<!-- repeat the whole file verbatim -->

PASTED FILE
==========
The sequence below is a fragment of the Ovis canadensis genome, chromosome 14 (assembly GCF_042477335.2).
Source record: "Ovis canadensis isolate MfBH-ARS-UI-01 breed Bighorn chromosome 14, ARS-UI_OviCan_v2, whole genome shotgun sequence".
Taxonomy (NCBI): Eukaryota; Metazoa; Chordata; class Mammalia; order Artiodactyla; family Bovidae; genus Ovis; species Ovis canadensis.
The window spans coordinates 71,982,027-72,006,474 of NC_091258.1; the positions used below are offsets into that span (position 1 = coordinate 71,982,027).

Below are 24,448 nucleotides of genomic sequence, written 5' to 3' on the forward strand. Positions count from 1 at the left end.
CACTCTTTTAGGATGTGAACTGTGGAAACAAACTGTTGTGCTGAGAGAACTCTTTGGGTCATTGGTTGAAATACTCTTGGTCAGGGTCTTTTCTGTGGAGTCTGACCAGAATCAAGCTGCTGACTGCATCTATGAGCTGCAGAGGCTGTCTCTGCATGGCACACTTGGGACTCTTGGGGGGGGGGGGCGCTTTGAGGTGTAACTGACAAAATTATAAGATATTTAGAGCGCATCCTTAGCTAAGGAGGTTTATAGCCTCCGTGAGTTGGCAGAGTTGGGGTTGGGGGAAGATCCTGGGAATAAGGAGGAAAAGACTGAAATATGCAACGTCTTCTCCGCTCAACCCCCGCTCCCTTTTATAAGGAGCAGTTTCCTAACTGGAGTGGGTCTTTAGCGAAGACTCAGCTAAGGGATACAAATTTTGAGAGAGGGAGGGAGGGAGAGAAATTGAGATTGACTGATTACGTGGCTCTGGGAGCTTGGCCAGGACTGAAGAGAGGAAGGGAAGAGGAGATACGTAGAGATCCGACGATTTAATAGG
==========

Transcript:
The sequence below is a fragment of the Ovis canadensis genome, chromosome 14 (assembly GCF_042477335.2).
Source record: "Ovis canadensis isolate MfBH-ARS-UI-01 breed Bighorn chromosome 14, ARS-UI_OviCan_v2, whole genome shotgun sequence".
Taxonomy (NCBI): Eukaryota; Metazoa; Chordata; class Mammalia; order Artiodactyla; family Bovidae; genus Ovis; species Ovis canadensis.
The window spans coordinates 71,982,027-72,006,474 of NC_091258.1; the positions used below are offsets into that span (position 1 = coordinate 71,982,027).

Below are 24,448 nucleotides of genomic sequence, written 5' to 3' on the forward strand. Positions count from 1 at the left end.
CACTCTTTTAGGATGTGAACTGTGGAAACAAACTGTTGTGCTGAGAGAACTCTTTGGGTCATTGGTTGAAATACTCTTGGTCAGGGTCTTTTCTGTGGAGTCTGACCAGAATCAAGCTGCTGACTGCATCTATGAGCTGCAGAGGCTGTCTCTGCATGGCACACTTGGGACTCTTGGGGGGGGGGGGCGCTTTGAGGTGTAACTGACAAAATTATAAGATATTTAGAGCGCATCCTTAGCTAAGGAGGTTTATAGCCTCCGTGAGTTGGCAGAGTTGGGGTTGGGGGAAGATCCTGGGAATAAGGAGGAAAAGACTGAAATATGCAACGTCTTCTCCGCTCAACCCCCGCTCCCTTTTATAAGGAGCAGTTTCCTAACTGGAGTGGGTCTTTAGCGAAGACTCAGCTAAGGGATACAAATTTTGAGAGAGGGAGGGAGGGAGAGAAATTGAGATTGACTGATTACGTGGCTCTGGGAGCTTGGCCAGGACTGAAGAGAGGAAGGGAAGAGGAGATACGTAGAGATCCGACGATTTAATAGG